I'm not judging girls who look like Sidibe in life, but her image onscreen is jarring to the point of being transgressive, its only equivalent to be seen in John Waters's pointedly outrageous carnivals. Her head is a balloon on the body of a zeppelin, her cheeks so inflated they squash her eyes into slits. Her expression is either surly or unreadable. Even with her voice-over narration, you're meant to stare at her ebony face and see nothing.
Which still manages to not be as bad as:
"She’s also sexually molested by her jealous, welfare-cheating, gross, and sedentary mother, although the genital fingering might seem preferable to the verbal and physical abuse."
Well, apparently he didn't take too well to being called on his really bad choice of wording.
From the comment section:
There are honestly no racial or class assumptions in what I wrote--indeed, one of my chief criticisms of the film is that it piles on the mother's monstrousness (throwing a huge TV down the stairs on top of her daughter and a tiny infant? kicking her 12 year old in the face repeatedly as she's giving birth?) to the point that we enter into horror movie territory. As for the description of the actress to which you allude: Either we talk about her appearance--which is central to the film--or we soft-peddle it (OP: WTF?!). I chose to deal with it head on and convey the shock of seeing a protagonist who looks and acts like this. Was I tone deaf? Perhaps. But I promise you that nothing I wrote had to do with my personal prejudices--unless it was the prejudice displayed by the film itself.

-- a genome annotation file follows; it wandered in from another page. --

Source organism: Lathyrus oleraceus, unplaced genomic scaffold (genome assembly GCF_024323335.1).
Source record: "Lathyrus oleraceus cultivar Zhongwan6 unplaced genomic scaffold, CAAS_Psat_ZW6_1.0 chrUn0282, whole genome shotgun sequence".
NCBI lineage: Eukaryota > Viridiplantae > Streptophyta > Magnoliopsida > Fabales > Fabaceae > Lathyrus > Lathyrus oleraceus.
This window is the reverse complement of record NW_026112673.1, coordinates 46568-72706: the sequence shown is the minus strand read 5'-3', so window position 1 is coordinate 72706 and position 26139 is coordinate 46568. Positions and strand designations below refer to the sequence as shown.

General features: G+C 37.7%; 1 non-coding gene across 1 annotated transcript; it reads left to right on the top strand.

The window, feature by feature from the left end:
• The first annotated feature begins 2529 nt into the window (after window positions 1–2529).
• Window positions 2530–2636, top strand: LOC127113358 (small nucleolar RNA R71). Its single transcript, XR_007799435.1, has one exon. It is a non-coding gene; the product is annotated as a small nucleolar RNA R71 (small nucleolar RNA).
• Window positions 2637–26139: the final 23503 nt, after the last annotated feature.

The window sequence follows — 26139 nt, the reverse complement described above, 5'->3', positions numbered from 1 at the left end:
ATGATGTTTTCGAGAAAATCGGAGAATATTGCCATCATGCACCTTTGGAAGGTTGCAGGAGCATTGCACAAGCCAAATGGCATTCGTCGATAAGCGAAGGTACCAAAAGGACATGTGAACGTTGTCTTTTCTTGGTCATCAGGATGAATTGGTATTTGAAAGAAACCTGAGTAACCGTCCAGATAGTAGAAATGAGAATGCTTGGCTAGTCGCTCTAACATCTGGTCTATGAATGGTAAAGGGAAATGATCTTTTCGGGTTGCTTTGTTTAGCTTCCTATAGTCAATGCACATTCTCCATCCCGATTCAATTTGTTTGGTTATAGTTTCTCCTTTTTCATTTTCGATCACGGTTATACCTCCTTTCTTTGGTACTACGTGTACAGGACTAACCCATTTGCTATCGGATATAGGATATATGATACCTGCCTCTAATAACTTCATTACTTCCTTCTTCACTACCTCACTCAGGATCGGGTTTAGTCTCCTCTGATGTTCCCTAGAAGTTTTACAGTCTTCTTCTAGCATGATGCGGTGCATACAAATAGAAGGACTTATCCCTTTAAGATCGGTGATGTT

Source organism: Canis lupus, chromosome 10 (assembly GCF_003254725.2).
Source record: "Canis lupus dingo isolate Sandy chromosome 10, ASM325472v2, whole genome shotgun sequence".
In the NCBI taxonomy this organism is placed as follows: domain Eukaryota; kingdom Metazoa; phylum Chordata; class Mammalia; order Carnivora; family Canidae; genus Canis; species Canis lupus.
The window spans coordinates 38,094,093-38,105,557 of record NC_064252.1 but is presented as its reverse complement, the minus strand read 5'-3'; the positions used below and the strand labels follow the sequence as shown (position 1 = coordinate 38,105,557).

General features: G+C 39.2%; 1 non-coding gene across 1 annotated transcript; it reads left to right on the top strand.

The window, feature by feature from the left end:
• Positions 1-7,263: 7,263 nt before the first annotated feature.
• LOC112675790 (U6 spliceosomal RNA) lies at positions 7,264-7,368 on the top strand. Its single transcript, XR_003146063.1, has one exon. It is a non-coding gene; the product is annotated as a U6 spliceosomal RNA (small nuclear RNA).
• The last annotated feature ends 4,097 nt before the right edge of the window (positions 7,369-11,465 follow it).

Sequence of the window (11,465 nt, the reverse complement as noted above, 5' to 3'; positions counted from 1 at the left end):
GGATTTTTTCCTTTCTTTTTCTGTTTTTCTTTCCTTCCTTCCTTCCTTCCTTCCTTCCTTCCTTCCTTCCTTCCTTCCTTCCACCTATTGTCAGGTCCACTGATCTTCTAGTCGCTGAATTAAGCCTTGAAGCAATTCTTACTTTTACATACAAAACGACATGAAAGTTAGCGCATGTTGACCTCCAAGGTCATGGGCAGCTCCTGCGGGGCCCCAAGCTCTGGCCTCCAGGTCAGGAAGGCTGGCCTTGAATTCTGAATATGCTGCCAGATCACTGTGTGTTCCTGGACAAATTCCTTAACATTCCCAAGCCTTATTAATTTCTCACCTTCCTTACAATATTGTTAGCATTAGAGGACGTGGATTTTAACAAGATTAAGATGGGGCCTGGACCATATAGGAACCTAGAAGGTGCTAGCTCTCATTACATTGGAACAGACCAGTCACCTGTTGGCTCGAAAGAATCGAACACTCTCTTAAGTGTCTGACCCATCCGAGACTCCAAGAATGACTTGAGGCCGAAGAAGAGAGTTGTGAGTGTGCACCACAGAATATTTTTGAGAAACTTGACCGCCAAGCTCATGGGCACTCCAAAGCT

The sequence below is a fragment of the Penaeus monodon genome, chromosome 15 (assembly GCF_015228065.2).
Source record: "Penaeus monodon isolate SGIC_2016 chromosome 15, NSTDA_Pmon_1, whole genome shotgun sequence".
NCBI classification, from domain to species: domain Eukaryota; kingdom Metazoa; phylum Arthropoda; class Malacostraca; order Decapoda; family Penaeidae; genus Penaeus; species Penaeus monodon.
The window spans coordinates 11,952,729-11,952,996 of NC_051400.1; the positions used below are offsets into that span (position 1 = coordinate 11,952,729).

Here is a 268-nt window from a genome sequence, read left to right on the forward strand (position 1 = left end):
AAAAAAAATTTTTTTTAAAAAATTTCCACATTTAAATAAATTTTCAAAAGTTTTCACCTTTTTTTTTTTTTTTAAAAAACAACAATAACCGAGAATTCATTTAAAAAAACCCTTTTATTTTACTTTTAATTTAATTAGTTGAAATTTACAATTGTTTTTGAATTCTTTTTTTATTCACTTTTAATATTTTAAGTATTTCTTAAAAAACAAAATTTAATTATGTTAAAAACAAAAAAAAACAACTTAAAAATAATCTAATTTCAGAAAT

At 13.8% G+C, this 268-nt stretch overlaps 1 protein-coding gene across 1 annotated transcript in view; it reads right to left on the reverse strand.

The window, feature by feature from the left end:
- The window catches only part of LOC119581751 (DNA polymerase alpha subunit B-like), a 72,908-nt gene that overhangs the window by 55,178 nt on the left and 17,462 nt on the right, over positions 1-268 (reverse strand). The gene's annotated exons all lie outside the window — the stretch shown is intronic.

and again here:
At no point did I use the word disgusting. But I assure you that the filmmakers wanted to put Precious's fleshiness in your face. Why else the extreme close-ups of greasy chicken and hocks going into her mouth? I repeat: Are we supposed to refrain from acknowledging what's onscreen. Of COURSE we are supposed to, in the end, look beyond the girl's appearance and see her inner beauty, but the director starts by using her image for shock value.
Now, it is a fact that Hollywood is not kind to the obese, and there may be some truth in the whole "exploiting her weight" aspect. However, nowhere on screen do the words ZEPPELIN and BALLOON pop up; he chose to insult her verbally on his own. That wasn't the director, screenplay writer, etc.. Nor is there any justification whatsoever for the idiotic downplaying of sexual, physical, and emotional abuse. Fail all around. :/